For unknown reasons, some hummingbirds would stay in their place and prefer not to migrate during the winter season. One theory suggests that due to its ability to hibernate, several hummingbirds can survive even without migration. For instance, some of Anna’s Hummingbird species do not migrate anymore, staying on the northwestern coast of the United States and some other parts of Canada all year long.

14. Hummingbirds can look like a dead bird while in Torpor state.
When hummingbirds go into a state of torpor, they hang themselves upside-down. To an observer, a sleeping hummingbird can look like dead bird – even if someone touches them, it’s unlikely for them to wake up. On average, it takes around 20 minutes to 1 hour for a hummingbird to awaken from the Torpor state.

15. Hummingbirds will eat 25% of their daily intake after the Torpor state.
As soon as hummingbirds wake up from their torpor state, the first thing they will do is to look for food. They will consume over 25% of their daily consumption intake to restore energy and stack up nutrients.

16. Hummingbirds are the world’s smallest warm-blooded animals.
Aside from the fact that the hummingbirds are the world’s smallest warm-blooded animals, they lack the insulating feathers commonly found in birds. Hummingbirds have a unique way of conserving enough energy to endure cold nights by reducing their internal thermostat at night.

17. Hummingbirds can have long lifespans
While most hummingbirds only live an average of 3-4 years, some older hummingbirds have been recorded by hummingbird banders and wildlife conservationists. One ruby-throated hummingbird was confirmed to live more than nine years, while an Allen’s hummingbird was banded and recorded with a lifespan of nearly six years.

Sword-billed hummingbird

18. Hummingbirds are also known as “the flying jewels”.
Most bird species have around 1,500-25,000 feathers. However, hummingbirds have less than 1,000 feathers. They are known as “the flying jewels” because they can change their feather colors in flight.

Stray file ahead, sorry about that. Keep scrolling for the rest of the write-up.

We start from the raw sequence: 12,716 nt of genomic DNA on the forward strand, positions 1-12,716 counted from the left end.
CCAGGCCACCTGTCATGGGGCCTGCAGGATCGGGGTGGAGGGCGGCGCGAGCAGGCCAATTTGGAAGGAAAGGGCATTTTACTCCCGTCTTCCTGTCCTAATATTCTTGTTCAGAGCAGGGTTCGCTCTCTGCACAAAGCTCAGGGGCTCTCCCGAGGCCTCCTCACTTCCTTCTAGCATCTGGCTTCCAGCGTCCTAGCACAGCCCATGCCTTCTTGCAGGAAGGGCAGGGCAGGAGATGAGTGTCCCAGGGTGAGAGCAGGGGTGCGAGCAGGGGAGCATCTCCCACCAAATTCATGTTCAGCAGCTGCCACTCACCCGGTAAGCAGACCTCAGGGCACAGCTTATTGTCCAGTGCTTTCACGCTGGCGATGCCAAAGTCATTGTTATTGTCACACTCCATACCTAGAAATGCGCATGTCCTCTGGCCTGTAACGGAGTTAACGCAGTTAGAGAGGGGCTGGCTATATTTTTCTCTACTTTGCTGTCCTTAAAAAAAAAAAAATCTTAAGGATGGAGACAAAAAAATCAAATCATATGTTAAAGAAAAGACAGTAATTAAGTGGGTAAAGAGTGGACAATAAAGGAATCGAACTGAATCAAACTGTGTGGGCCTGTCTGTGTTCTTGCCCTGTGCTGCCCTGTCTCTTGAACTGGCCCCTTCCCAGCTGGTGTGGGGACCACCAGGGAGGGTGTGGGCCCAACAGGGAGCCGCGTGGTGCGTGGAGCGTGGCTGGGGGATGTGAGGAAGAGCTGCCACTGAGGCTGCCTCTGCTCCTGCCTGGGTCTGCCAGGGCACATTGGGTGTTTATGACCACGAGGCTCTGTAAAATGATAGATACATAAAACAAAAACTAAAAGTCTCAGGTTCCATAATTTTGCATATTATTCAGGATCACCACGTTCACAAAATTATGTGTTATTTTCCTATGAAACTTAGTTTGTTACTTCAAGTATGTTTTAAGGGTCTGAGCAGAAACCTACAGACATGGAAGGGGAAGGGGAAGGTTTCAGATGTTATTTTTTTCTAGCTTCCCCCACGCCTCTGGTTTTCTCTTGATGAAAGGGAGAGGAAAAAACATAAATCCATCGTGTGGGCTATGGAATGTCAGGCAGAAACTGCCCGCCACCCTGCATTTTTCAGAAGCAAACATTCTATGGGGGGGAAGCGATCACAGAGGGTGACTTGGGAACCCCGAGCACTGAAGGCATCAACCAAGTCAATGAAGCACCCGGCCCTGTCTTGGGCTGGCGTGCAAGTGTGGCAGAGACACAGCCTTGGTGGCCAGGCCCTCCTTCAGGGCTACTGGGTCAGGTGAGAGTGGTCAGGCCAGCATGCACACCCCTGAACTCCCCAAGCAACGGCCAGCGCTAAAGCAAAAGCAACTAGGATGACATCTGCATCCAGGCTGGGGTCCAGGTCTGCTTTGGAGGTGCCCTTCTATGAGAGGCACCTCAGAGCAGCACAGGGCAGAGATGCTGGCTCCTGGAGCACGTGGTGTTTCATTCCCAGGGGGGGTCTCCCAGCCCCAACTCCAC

19. Hummingbirds are an important part of the ecosystem
In addition to providing a sweet bite for some hungry predators, hummingbirds have other important roles in the ecosystem. All the insects hummingbirds eat help control bug populations, and as hummingbirds sip flowers, they transfer pollen from flower to flower to help fertilize plants and promote growth to keep meadows, forests, and flowerbeds lush and beautiful.

20. Hummingbirds are at risk from diseases
While these small birds may be fierce, energetic, and popular, they are still at risk from a range of diseases and infections. Dirty feeders and flowerbeds contaminated with mold, fungus, and pesticides are a grave threat to hummingbirds, especially since just a small amount of toxins can have a big impact on such tiny birds. Cleaning feeders well is essential to keep hummingbirds healthy.

21. Hummingbirds face many different threats
It isn’t just chemicals, molds, and predators that threaten hummingbirds. These birds are also at risk from habitat loss, particularly meadow and prairie areas that would naturally provide rich flowers for hungry hummingbirds, as well as forests where hummingbirds nest. Window collisions, outdoor cats, climate change, and invasive plants are other threats that cause problems for hummingbirds.

22. They Have Extraordinary Vision
Hummingbirds see many colors that are invisible to humans due to an additional cone in their eye. This gives them the ability to see UV wavelengths and nonspectral colors.14 Researchers testing this vision said that the UV+green looked the same as the green without UV to them, but not to the birds. They use this vision to locate nectar, navigate, and judge mates.

23. One study found that the hummingbird’s hippocampus is significantly larger, relative to telencephalic volume, than any bird examined to date.13 Why? Because they need to know which flowers they visited to collect nectar. Hummingbirds remember the quantity and quality of nectar, when they visited the flower, and where it is located. This allows them to feed efficiently.